The Credit Union National Association took issue with a number of points in a letter retailers recently wrote to Congress concerning data breaches.
“Retailers are attempting to push back against strong national data security standards, despite a lack of such standards causing major data breaches that bring additional costs to credit unions,” according to a CUNA press release.
CUNA said the retailers’ letter claimed NCUA’s requirements on financial institutions were “not mandatory.” But the industry has been subject to heavy regulations and strict standards spelled out in the Gramm-Leach-Bliley Act, enacted in 1999.
“NCUA and other banking regulators have in place regulations and guidance for financial institutions to safeguard consumer data, report breaches to the regulators and provide notice to consumers,” according to the release. “All financial institutions must have data breach consumer notification programs, which are reviewed by regulators during examinations.”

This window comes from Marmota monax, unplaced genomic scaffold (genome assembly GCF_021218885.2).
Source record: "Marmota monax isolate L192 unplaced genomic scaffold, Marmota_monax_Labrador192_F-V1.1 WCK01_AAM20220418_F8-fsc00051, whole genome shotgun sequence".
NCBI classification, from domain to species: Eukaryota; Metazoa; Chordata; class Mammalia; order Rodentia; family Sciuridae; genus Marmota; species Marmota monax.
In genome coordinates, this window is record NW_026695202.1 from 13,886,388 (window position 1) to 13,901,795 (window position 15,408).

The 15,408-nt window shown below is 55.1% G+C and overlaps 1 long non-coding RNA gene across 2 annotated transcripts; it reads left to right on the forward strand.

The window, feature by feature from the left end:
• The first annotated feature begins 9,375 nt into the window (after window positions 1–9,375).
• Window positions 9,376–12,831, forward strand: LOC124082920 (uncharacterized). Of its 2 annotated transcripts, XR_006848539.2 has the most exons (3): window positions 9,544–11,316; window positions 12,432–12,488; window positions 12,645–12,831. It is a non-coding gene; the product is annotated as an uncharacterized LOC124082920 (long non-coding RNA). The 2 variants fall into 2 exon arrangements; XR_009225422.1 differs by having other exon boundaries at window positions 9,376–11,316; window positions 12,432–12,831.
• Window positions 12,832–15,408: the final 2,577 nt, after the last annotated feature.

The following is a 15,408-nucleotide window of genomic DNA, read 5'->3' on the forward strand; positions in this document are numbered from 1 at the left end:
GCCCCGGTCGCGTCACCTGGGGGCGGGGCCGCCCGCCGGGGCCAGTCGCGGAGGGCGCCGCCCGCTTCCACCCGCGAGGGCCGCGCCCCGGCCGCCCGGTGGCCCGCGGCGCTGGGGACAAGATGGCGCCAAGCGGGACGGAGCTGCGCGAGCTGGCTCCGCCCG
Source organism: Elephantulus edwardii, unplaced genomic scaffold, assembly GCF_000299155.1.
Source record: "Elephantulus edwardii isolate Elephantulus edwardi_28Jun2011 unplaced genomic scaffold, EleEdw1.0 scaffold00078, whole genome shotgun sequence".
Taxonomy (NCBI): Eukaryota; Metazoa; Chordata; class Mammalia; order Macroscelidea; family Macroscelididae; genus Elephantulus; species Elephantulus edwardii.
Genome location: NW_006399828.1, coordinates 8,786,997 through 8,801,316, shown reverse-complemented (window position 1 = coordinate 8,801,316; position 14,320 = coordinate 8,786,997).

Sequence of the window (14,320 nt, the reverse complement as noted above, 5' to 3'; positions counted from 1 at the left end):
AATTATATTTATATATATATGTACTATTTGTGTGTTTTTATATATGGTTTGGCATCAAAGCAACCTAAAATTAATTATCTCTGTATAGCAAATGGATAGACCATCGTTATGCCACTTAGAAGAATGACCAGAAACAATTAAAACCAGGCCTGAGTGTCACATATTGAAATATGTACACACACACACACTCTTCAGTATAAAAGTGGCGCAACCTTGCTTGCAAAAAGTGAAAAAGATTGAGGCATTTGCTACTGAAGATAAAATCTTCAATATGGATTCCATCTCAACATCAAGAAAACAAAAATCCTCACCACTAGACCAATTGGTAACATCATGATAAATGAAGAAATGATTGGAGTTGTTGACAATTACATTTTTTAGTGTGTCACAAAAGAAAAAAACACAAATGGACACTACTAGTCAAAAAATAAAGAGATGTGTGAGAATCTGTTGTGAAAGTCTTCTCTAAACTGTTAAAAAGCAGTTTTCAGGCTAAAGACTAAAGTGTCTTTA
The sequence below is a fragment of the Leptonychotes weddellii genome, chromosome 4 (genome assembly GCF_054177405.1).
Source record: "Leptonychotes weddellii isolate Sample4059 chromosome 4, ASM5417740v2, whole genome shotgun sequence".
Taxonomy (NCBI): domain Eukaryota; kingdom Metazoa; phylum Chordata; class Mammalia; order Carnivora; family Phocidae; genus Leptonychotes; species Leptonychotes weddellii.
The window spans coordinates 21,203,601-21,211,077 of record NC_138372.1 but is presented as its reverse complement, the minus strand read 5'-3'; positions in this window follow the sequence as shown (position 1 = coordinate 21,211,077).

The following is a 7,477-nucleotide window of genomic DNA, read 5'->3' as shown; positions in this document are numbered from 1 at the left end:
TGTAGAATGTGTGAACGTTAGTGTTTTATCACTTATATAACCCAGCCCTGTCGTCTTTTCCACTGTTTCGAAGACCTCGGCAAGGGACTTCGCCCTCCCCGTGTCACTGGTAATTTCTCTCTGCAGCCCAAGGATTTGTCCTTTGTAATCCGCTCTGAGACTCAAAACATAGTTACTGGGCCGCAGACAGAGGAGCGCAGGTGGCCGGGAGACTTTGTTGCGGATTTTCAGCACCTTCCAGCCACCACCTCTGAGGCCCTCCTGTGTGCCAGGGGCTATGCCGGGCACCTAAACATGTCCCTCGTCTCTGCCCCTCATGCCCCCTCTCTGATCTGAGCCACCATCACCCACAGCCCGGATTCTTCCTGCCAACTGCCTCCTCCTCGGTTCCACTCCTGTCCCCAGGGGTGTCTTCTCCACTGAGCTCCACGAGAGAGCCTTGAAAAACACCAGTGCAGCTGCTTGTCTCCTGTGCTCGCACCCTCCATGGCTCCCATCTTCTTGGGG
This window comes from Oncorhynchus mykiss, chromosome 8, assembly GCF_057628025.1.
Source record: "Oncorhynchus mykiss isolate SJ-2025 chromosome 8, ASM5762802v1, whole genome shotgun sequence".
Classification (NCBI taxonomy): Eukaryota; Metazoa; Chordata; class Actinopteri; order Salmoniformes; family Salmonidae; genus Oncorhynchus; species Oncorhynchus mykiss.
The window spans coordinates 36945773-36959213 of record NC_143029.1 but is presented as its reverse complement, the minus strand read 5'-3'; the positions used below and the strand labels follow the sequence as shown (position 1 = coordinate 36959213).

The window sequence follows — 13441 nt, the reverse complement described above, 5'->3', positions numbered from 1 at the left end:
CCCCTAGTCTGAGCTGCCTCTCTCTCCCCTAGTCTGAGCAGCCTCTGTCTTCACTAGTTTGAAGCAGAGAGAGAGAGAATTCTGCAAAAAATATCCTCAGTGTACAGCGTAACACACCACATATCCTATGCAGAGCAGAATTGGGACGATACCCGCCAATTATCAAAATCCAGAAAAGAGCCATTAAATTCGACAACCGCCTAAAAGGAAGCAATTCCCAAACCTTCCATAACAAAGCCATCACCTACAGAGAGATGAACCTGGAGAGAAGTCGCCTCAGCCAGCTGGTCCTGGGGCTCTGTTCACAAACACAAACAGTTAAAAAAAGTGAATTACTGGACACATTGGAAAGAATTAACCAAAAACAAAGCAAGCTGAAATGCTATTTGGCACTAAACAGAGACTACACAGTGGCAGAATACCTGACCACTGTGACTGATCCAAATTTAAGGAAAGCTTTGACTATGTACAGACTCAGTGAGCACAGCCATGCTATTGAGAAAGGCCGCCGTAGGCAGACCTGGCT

Credit union regulators can impose penalties and fines on institutions that don’t have proper data breach response programs in place. But retailers have no such repercussions.
“Retailers are not subject to federal data security laws or federal notification requirements,” according to the release. “Furthermore, they are not examined for data security compliance with any law or other requirement.”
CUNA and other financial trade associations wrote to Congress about the discrepancies in the retailers’ letter Tuesday.
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